Linux, Send USR1 signal to pid

In Linux you can send signals to a process id to trigger actions for the program. Useful scenario for this is to renew an IP address on a device that uses udhcpc. You should be able to change udhcpc for other programs, you’ll just need to read the help for that specific program.

In the udhcpc help it says

Signals:
         USR1    Renew lease
         USR2    Release lease

But how do we send those signals to udhcpc? Answer, use the kill command.

kill: kill [-s sigspec | -n signum | -sigspec] pid | jobspec … or kill -l [sigspec]
     Send a signal to a job.

Send the processes identified by PID or JOBSPEC the signal named by SIGSPEC or SIGNUM.  If neither SIGSPEC nor SIGNUM is present, then SIGTERM is assumed. 

Options:   
-s sig    SIG is a signal name   
-n sig    SIG is a signal number   
-l        list the signal names; if arguments follow `-l' they are             
          assumed to be signal numbers for which names should be listed   
-L        synonym for -l 

Kill is a shell builtin for two reasons: it allows job IDs to be used instead of process IDs, and allows processes to be killed if the limit on processes that you can create is reached.
Exit Status:
Returns success unless an invalid option is given or an error occurs. 

We see from above that we can pass a signal name in using the -s option.

So to send USR1 signal to udhcp we do the following

kill -s USR1 pid_of_udhcpc

Replace pid_of_udhcpc with the actual pid or use the following command to find the pid

kill -s USR1 $(pgrep udhcpc)

“pgrep udhcpc” prints the pid of the searched for process.

Helpful links
https://www.thegeekstuff.com/2011/02/send-signal-to-process/
https://www.linux.org/threads/kill-signals-and-commands-revised.11625/

Install Microsoft Teams Preview on Linux

Download the correct package for your distribution of Linux from
https://teams.microsoft.com/downloads

You should be able to open the installer and it should install, if not you can run the following commands from a terminal

The install instructions are for Debian/Ubuntu/Linux Mint.

Install using dpkg

sudo dpkg -i Downloads/teams_1.2.00.32451_amd64.deb

Launch Teams by typing

teams

Or you can launch it from your Applications Menu

After Teams is installed and launched, sign in to your Microsoft account.

DD show show status of progress

You can have dd show the progress of a write by specifying “status=progress” in the command line arguments.

sudo dd if=Downloads/CentOS-8-x86_64-1905-boot.iso of=/dev/sdb status=progress

Example:

bob@localhost:~$ sudo dd if=Downloads/CentOS-8-x86_64-1905-boot.iso of=/dev/sdb status=progress
559690240 bytes (560 MB, 534 MiB) copied, 96 s, 5.8 MB/s    <-- This is shown while writing.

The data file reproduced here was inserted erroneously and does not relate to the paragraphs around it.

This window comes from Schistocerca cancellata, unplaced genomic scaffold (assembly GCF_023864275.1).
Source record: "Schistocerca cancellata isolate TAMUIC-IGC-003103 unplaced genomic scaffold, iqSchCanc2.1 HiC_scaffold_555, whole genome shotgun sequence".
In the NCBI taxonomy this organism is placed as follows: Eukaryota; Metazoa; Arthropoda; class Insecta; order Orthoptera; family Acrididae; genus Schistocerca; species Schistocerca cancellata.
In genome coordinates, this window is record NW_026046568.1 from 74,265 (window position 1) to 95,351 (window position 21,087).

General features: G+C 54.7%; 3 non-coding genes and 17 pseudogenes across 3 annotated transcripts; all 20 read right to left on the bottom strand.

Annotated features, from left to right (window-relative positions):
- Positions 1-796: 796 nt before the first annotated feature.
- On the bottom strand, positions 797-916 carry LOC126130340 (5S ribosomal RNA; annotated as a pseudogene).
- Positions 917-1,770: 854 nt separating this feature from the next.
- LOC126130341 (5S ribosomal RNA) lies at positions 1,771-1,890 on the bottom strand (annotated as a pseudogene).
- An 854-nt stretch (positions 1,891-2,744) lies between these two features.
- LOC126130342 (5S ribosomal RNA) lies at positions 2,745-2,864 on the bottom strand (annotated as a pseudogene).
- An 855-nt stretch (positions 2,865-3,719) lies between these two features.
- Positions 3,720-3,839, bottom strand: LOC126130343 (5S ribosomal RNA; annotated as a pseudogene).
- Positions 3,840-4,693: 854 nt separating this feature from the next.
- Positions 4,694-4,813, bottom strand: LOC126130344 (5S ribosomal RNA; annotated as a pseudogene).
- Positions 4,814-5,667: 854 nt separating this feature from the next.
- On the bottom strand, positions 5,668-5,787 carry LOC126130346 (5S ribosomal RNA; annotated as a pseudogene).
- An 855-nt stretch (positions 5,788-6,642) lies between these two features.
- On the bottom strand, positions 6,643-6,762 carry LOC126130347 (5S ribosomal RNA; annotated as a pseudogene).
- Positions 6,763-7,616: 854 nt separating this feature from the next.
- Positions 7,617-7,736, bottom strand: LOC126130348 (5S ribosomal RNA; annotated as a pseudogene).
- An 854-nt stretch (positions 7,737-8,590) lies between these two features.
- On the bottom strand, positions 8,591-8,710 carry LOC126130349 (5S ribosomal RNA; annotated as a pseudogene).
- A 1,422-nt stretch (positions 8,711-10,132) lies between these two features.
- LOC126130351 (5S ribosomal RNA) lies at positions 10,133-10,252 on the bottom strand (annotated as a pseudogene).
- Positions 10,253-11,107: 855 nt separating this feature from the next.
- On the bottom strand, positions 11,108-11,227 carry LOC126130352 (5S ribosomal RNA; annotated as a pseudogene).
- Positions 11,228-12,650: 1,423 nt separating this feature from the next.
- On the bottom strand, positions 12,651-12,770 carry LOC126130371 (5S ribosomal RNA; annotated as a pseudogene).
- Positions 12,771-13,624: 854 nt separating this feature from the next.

1093632+0 records in
1093632+0 records out
559939584 bytes (560 MB, 534 MiB) copied, 96.0339 s, 5.8 MB/s

Find system uptime in Linux

There are a few different ways to find out the system up time in Linux.

cat /proc/uptime

admin@localhost [~]# cat /proc/uptime
 306350.37 2218975.63
admin@localhost [~]#

Taking the above command one step further, we can run it in the date command to see the system start up date.

date  --date="cat /proc/uptime | awk '{print $1}'seconds ago"

uptime command

[admin@localhost ~]$ uptime
  6:25AM  up 2 days,  6:24, 3 users, load averages: 0.00, 0.00, 0.00
[admin@localhost ~]$

w command

[admin@localhost ~]$ w
  6:27AM  up 2 days,  6:25, 2 users, load averages: 0.00, 0.00, 0.00
 USER             TTY      FROM              LOGIN@  IDLE WHAT
 admin       p1       localhost.  6:09AM    13 su (bash)
 admin       p2       localhost.  6:25AM     - w
[admin@localhost ~]$

Reference links

https://www.cyberciti.biz/faq/server-uptime-command-to-find-out-how-long-the-system-has-been-running/

https://sharadchhetri.com/2013/03/18/4-different-commands-to-find-system-uptime-in-linux/

An Experiment in Randomness

You can print a random number between 1-10 with the following command.

echo $((( RANDOM % 10 )+1))

Creating random numbers

If you change it so the output is between 0-9 you get decently even results.

cat /dev/null > random.txt && cat /dev/null > random2.txt && for ((i=0; i<=9999;i++)); do echo $((( RANDOM % 10 ))) >> random.txt ; done && for ((i=0; i<=9;i++)); do echo $(grep -c $i random.txt) $i; done  |  sort -n

Note that you can change the command to be between 1-10, but all the 1’s in 10 will get grepped and counted as 1’s.

The above command should return something similar to the following. Sorted by lowest occurrences first.

943 5
945 8
985 7
996 2
997 6
1005 3
1012 9
1016 4
1033 0
1068 1
admin@localhost:~$

We can plot them in LibreOffice Calc.

Plot with GnuPlot

Gnuplot is another utility that you can use to plot numbers. Example is below.

cat /dev/null > random.txt && cat /dev/null > random2.txt && for ((i=0; i<=9999;i++)); do echo $((( RANDOM % 10 ))) >> random.txt ; done && for ((i=0; i<=9;i++)); do echo $i $(grep -c $i random.txt) ; done  |  sort -n | gnuplot -p -e 'plot "/dev/stdin"'